Editor’s note: Written by Desiree Wood, president of REAL Women in Trucking and a founding board member of Truckers Emergency Assistance Responders. This is one in a series of periodic guest columns by industry thought leaders.
The coronavirus pandemic has led to unprecedented hoarding that has created havoc in the supply chain. Truck drivers, many who are not paid by the hour, are working under suspended hours of service regulations to replenish store shelves.
Unlike hospital workers and warehouse workers, truck drivers have very little access to bathroom facilities, shower services and food, even in the best of circumstances.
The reality of empty store shelves may, for the first time, educate much of the public how truck drivers serve them each day. America stops without truck drivers delivering the things you need to buy, to the stores where you shop. Now, more than ever, we must support our truck drivers. We must not add more stress to their daily lives.
Rest area and service plaza closures, truck parking restrictions, fast food limitations that discriminate access to truck drivers, the lack of bathroom and shower facilities and the poor availability of protective personal equipment are additional stressors that the women and men who work as truck drivers do not need right now.
Truck drivers have growing concerns that they are being left without services and protective personal equipment that can compromise their health. Some fear becoming infected with coronavirus and inadvertently spreading it to others, including their own loved ones when they return home.
“Truckers Emergency Assistance Responders,” or T.E.A.R. is a non-profit and along with the REAL Women in Trucking truck driver association, is asking for assistance from state and local agencies, distribution centers, truck stops, businesses and other volunteer groups to help truck drivers with the following:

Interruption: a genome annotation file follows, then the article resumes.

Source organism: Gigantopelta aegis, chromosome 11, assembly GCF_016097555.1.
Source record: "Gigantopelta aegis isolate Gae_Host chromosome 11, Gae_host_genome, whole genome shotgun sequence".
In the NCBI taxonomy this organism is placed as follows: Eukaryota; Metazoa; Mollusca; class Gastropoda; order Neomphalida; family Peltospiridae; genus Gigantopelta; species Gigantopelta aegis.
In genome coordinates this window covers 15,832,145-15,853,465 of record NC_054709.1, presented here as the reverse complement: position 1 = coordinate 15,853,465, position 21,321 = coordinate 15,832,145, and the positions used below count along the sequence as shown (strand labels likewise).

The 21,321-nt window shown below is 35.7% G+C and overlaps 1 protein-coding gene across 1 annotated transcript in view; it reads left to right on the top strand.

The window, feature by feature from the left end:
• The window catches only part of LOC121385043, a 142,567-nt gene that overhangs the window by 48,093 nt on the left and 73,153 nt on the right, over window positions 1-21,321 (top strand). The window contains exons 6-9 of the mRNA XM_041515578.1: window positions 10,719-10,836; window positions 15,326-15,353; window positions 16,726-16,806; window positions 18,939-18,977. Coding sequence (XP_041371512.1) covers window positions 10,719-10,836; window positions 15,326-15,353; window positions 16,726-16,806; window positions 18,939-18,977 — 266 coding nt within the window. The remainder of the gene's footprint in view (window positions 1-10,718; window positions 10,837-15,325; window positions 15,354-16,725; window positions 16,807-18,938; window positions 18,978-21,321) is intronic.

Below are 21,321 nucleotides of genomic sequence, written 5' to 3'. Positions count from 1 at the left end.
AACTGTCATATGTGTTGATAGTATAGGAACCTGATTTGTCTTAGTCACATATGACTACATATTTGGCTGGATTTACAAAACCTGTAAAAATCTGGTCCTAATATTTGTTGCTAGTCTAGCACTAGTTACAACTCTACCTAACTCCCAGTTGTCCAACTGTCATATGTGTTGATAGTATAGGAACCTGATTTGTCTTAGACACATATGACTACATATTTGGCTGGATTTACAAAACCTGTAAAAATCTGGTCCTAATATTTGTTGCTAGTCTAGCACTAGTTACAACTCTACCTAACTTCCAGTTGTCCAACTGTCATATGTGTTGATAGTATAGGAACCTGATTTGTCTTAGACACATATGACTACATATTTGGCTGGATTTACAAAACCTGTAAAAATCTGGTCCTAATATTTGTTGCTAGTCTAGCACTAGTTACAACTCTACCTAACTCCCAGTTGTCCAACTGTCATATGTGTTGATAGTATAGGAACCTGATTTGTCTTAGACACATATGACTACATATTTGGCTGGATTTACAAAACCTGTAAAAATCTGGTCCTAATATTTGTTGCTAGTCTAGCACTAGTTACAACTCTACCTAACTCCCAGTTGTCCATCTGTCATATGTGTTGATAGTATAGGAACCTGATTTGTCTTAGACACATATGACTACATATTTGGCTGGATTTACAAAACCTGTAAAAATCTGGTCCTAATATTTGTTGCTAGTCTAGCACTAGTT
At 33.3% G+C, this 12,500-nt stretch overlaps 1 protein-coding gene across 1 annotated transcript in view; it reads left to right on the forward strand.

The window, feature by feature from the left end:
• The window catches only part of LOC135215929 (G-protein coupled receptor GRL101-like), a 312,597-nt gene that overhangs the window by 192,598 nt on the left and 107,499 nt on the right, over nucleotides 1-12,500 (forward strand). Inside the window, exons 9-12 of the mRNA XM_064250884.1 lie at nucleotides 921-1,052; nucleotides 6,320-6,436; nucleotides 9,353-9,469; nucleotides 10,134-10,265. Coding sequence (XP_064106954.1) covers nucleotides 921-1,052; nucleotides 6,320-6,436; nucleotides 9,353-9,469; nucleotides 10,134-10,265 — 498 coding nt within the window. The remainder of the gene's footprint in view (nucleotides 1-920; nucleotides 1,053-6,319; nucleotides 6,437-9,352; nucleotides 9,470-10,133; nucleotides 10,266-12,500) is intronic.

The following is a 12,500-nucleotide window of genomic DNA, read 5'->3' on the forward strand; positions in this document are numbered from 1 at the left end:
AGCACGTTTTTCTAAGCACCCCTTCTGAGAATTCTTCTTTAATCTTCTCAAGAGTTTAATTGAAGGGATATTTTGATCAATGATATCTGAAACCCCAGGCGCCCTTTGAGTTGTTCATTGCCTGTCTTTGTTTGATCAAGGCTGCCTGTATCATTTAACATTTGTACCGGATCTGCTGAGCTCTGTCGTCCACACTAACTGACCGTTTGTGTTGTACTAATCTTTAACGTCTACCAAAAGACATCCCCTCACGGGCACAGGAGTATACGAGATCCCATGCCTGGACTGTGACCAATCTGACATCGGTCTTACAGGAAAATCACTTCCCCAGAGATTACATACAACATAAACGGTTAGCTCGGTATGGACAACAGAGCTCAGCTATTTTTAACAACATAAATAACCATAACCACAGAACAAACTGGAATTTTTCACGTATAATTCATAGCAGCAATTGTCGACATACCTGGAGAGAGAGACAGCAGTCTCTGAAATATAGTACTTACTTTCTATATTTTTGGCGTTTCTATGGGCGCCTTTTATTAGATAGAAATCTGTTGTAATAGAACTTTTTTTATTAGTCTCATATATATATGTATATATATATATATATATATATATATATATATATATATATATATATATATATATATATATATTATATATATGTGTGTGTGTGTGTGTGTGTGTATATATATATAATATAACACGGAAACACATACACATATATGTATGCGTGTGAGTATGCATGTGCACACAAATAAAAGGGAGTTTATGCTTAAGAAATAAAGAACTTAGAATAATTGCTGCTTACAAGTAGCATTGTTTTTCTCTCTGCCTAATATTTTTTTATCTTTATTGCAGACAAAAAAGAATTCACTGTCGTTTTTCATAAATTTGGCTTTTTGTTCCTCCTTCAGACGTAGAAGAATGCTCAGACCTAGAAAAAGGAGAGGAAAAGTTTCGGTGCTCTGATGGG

Consider ways to make portable shower facilities accessible for truck drivers with no fee where none exist like turnpike service plazas or rest areas.
Allow food trucks to enter rest area/truck stops and distribution center staging areas to serve truck drivers since fast-food chains are closing early and drivers have limited access due to drive-thru requirements and walk-up window restrictions.
When giving out sack lunches to truck drivers include protective personal equipment items including hand sanitizer, a mask, disinfectant for cleaning the steering wheel and other truck surfaces, and/or a pair of surgical gloves.
We all have a role to play to help our country get through the coronavirus crisis. We must help the truck drivers stay healthy as they travel state to state replenishing store shelves for all of us. If you would like more information on ways you can support the truck drivers who are serving your community, please contact us.
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